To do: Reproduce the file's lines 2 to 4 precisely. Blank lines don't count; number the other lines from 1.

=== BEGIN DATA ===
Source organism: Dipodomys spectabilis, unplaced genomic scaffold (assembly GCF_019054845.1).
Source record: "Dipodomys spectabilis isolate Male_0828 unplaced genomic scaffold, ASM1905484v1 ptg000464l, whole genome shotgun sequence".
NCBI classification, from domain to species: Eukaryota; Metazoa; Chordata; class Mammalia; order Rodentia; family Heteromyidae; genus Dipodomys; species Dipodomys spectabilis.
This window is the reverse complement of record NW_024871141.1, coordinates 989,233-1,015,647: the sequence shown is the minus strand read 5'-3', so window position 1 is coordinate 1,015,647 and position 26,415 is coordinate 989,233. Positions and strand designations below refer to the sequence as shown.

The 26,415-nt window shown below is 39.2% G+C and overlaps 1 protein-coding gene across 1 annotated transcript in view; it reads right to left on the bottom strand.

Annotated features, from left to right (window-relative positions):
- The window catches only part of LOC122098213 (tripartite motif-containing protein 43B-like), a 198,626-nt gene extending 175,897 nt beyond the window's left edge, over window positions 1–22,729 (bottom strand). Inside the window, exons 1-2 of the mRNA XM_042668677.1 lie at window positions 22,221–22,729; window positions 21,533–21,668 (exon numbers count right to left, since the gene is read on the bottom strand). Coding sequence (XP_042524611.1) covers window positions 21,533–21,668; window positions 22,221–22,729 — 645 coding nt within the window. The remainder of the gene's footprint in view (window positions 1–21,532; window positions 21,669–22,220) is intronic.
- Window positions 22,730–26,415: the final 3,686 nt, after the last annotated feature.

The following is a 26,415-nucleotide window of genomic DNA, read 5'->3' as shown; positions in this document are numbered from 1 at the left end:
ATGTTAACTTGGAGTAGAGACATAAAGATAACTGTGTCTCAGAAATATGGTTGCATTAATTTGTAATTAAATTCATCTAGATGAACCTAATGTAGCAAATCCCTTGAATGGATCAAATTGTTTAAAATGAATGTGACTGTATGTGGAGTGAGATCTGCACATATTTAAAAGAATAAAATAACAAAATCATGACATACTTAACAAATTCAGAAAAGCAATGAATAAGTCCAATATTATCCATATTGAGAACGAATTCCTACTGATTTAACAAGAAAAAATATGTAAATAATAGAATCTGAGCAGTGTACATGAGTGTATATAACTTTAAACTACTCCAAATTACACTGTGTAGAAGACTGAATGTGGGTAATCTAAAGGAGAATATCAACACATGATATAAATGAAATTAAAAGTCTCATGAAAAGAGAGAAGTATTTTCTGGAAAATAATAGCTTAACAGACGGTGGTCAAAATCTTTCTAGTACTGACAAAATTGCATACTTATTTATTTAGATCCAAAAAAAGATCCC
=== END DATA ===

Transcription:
Source record: "Dipodomys spectabilis isolate Male_0828 unplaced genomic scaffold, ASM1905484v1 ptg000464l, whole genome shotgun sequence".
NCBI classification, from domain to species: Eukaryota; Metazoa; Chordata; class Mammalia; order Rodentia; family Heteromyidae; genus Dipodomys; species Dipodomys spectabilis.
This window is the reverse complement of record NW_024871141.1, coordinates 989,233-1,015,647: the sequence shown is the minus strand read 5'-3', so window position 1 is coordinate 1,015,647 and position 26,415 is coordinate 989,233. Positions and strand designations below refer to the sequence as shown.